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Sensory health: Eye care and hearing statistics

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  • Release date: 28 June 2017
  • Period covered: 2016-17
The report aims to provide a summary of currently provided sensory care services in the context of poor eye health and hearing loss.

Key points

Sight loss

  • The National Survey for Wales for 2016-17 asked if respondents’ eyesight was good enough to see the face of someone across a room, with glasses or contact lenses if they usually wear them. 3 per cent of adults aged 16 or over responded that either they could not or with difficulty.

Primary eye care services

  • During 2016-17, 776,827 General Ophthalmic Service sight tests were paid for by the NHS, a 1.0 per cent increase on the previous year.
  • 150,324 examinations were carried out under Eye Health Examinations Wales during the same year.
  • Of the 139,264 patients screened (with results reported) by the Diabetic Eye Screening Wales Service in 2016-17, 28.2 per cent were found to have some degree of diabetic retinopathy (a small number were ungradeable).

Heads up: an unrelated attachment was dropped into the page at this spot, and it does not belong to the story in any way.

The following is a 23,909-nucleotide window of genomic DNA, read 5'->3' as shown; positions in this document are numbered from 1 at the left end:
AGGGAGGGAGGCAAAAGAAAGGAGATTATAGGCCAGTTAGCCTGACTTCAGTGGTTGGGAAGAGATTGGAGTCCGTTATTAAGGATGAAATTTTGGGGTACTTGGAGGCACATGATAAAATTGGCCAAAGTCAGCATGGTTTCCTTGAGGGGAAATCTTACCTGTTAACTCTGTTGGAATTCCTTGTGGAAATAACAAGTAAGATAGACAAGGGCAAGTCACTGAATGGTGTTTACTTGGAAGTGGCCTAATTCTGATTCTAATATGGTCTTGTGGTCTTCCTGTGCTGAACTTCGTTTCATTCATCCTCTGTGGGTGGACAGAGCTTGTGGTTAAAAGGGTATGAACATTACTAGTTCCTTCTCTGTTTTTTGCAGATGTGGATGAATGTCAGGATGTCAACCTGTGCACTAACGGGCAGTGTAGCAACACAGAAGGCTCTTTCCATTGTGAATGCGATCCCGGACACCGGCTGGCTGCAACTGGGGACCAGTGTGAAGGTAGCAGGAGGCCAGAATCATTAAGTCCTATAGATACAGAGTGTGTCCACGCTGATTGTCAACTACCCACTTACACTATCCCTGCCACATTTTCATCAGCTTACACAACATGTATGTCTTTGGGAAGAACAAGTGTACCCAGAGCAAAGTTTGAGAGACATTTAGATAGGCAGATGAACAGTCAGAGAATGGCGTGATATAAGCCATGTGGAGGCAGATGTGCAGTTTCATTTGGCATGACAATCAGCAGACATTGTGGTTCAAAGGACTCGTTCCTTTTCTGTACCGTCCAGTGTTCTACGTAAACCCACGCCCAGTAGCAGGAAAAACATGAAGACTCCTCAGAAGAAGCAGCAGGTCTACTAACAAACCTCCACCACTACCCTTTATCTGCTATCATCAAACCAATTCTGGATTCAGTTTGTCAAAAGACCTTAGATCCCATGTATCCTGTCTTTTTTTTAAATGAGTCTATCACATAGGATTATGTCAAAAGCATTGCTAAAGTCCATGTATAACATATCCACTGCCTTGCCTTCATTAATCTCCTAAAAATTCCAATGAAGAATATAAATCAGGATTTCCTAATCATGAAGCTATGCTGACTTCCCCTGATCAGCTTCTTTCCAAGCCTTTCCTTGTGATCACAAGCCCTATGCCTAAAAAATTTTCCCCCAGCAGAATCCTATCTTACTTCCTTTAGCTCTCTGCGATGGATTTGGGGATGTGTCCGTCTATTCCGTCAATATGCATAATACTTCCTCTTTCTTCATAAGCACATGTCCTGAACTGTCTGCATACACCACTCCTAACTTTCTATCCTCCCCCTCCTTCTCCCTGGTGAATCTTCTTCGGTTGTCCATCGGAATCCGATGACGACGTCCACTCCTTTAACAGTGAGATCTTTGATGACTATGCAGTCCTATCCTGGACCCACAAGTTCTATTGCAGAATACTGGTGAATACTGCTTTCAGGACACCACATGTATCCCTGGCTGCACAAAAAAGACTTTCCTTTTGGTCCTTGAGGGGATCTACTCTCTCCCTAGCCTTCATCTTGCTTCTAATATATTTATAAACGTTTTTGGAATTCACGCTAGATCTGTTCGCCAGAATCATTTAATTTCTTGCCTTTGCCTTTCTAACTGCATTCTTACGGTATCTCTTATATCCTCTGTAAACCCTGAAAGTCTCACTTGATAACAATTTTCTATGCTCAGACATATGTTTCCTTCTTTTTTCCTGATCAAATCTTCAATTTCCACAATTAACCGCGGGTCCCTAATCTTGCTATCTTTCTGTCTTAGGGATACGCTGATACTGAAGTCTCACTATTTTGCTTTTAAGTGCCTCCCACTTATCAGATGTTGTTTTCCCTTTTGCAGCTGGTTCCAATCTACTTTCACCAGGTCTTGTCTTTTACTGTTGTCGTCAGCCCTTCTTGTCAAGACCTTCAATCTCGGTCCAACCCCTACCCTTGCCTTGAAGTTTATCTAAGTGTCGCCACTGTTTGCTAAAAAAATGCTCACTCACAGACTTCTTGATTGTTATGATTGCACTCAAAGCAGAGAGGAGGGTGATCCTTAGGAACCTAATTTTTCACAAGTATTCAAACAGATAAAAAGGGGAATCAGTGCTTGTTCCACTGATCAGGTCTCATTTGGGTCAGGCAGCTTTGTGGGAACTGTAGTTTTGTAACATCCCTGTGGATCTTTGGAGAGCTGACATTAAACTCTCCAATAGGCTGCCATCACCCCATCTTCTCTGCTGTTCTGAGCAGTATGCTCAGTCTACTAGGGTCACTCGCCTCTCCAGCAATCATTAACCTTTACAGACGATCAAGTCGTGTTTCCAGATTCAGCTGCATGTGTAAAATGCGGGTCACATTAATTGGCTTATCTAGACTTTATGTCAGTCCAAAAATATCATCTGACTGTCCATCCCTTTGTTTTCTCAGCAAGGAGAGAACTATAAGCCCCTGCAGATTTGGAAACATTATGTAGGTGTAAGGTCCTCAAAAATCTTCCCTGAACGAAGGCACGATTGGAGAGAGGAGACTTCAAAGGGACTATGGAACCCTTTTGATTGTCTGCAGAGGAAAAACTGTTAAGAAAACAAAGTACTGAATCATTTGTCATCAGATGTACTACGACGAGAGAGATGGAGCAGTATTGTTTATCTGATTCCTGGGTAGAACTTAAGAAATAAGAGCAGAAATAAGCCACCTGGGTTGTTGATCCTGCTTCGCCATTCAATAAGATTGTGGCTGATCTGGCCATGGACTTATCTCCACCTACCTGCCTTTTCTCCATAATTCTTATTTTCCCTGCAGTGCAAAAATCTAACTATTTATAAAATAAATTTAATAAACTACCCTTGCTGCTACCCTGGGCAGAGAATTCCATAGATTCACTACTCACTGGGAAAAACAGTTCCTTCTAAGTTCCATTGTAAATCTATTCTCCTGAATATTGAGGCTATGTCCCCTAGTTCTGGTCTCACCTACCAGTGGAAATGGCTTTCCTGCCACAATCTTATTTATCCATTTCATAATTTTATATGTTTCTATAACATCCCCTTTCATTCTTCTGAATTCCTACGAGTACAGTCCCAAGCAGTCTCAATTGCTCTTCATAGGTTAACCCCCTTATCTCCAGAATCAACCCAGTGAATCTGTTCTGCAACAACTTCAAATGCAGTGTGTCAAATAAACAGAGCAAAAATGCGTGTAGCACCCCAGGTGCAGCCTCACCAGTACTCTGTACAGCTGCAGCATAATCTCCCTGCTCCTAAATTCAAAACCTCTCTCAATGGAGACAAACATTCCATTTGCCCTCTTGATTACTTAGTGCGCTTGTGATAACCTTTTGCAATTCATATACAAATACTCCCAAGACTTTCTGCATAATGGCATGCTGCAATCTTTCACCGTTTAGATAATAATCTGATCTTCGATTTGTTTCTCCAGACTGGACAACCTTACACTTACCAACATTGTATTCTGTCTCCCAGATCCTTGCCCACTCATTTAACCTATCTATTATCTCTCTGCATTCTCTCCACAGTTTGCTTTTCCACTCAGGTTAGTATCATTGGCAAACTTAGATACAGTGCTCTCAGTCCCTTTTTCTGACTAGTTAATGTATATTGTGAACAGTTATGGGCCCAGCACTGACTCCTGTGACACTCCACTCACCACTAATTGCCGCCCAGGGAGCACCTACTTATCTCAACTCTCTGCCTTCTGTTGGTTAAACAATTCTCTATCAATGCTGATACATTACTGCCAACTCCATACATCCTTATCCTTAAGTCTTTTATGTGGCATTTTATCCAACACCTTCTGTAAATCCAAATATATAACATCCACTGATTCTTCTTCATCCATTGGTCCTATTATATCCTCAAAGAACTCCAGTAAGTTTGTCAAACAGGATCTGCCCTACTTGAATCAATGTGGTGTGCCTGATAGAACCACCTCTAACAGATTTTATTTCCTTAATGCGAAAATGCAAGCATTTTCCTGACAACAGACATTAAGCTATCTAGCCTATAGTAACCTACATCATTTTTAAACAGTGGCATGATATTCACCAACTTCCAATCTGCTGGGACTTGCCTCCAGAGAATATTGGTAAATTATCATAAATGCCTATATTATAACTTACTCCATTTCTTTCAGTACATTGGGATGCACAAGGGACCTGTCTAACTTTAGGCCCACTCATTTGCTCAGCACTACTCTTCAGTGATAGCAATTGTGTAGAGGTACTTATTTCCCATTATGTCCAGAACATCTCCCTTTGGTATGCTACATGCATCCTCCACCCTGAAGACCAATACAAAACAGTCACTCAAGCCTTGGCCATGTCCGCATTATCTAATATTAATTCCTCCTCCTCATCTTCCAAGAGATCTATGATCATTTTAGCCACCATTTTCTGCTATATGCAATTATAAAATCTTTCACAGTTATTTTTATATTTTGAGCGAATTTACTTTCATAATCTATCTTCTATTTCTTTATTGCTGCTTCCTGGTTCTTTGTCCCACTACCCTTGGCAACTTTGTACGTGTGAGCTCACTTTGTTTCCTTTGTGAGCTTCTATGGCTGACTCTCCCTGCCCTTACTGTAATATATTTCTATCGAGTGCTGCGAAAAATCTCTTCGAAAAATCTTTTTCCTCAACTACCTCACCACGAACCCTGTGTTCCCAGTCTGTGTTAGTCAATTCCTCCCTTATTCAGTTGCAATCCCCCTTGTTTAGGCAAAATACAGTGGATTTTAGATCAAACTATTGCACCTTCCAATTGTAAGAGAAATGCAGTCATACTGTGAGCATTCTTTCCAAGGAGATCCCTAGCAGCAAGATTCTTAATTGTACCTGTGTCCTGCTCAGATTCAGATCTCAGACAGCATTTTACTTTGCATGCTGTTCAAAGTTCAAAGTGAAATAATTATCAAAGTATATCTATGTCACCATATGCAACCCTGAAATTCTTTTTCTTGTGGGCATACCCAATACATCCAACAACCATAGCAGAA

Hospital eye services

  • There were 322,139 attendances to ophthalmology outpatient appointments in Welsh hospitals in 2015-16.
  • Health Boards received 91,846 referrals for ophthalmology in 2016-17, of which 31,824 were from GPs.


Low Vision Service Wales
  • 8,792 assessments were carried out by the Low Vision Service Wales.
People newly certified and/or registered as severely sight impaired and sight impaired
  • At 31 March 2016, over 16,000 people were registered with a visual impairment, of whom around half were registered as severely sight impaired and half as sight impaired.
  • 1,388 people were newly certified as sight impaired in 2015-16; over 55 per cent of these were aged 80 years or over.


  • There were 819 practitioners carrying out sight tests paid for by the NHS at 31 December 2016, 1 more than in the previous year and a 21.7 per cent increase since December 2006.
  • At 30 September 2016 there were 137.7 whole time equivalent ophthalmology doctors directly employed by the NHS in Wales.


  • Welsh Health Survey recorded that 16 per cent of adults reported having difficulty with their hearing in 2015.
  • At 31 March 2017, 390 patients had been waiting for a hearing aid for more than the target 14 weeks.
  • At 30 September 2016 there were 133.6 whole time equivalent otolaryngology doctors directly employed by the NHS in Wales.


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